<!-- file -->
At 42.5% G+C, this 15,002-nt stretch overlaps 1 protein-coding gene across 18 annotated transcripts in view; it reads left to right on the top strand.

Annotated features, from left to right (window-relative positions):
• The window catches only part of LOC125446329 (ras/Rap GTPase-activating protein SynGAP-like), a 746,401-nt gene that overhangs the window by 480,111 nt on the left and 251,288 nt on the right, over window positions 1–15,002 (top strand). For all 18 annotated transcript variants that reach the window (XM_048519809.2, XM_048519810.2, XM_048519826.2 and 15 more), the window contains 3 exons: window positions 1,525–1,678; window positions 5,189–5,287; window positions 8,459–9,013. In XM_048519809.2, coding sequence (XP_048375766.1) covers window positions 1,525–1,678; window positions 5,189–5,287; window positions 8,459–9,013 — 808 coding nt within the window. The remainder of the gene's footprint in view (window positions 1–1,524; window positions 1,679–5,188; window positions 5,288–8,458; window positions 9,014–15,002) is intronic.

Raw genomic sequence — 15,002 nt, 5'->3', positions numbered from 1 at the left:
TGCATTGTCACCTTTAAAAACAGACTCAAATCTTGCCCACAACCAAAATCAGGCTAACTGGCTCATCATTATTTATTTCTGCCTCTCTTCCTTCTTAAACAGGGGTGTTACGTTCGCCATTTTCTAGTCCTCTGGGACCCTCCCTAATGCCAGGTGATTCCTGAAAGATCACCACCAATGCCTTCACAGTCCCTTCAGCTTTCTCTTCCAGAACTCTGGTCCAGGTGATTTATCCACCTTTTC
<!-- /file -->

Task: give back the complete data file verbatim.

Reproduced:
At 42.5% G+C, this 15,002-nt stretch overlaps 1 protein-coding gene across 18 annotated transcripts in view; it reads left to right on the top strand.

Annotated features, from left to right (window-relative positions):
• The window catches only part of LOC125446329 (ras/Rap GTPase-activating protein SynGAP-like), a 746,401-nt gene that overhangs the window by 480,111 nt on the left and 251,288 nt on the right, over window positions 1–15,002 (top strand). For all 18 annotated transcript variants that reach the window (XM_048519809.2, XM_048519810.2, XM_048519826.2 and 15 more), the window contains 3 exons: window positions 1,525–1,678; window positions 5,189–5,287; window positions 8,459–9,013. In XM_048519809.2, coding sequence (XP_048375766.1) covers window positions 1,525–1,678; window positions 5,189–5,287; window positions 8,459–9,013 — 808 coding nt within the window. The remainder of the gene's footprint in view (window positions 1–1,524; window positions 1,679–5,188; window positions 5,288–8,458; window positions 9,014–15,002) is intronic.

Raw genomic sequence — 15,002 nt, 5'->3', positions numbered from 1 at the left:
TGCATTGTCACCTTTAAAAACAGACTCAAATCTTGCCCACAACCAAAATCAGGCTAACTGGCTCATCATTATTTATTTCTGCCTCTCTTCCTTCTTAAACAGGGGTGTTACGTTCGCCATTTTCTAGTCCTCTGGGACCCTCCCTAATGCCAGGTGATTCCTGAAAGATCACCACCAATGCCTTCACAGTCCCTTCAGCTTTCTCTTCCAGAACTCTGGTCCAGGTGATTTATCCACCTTTTC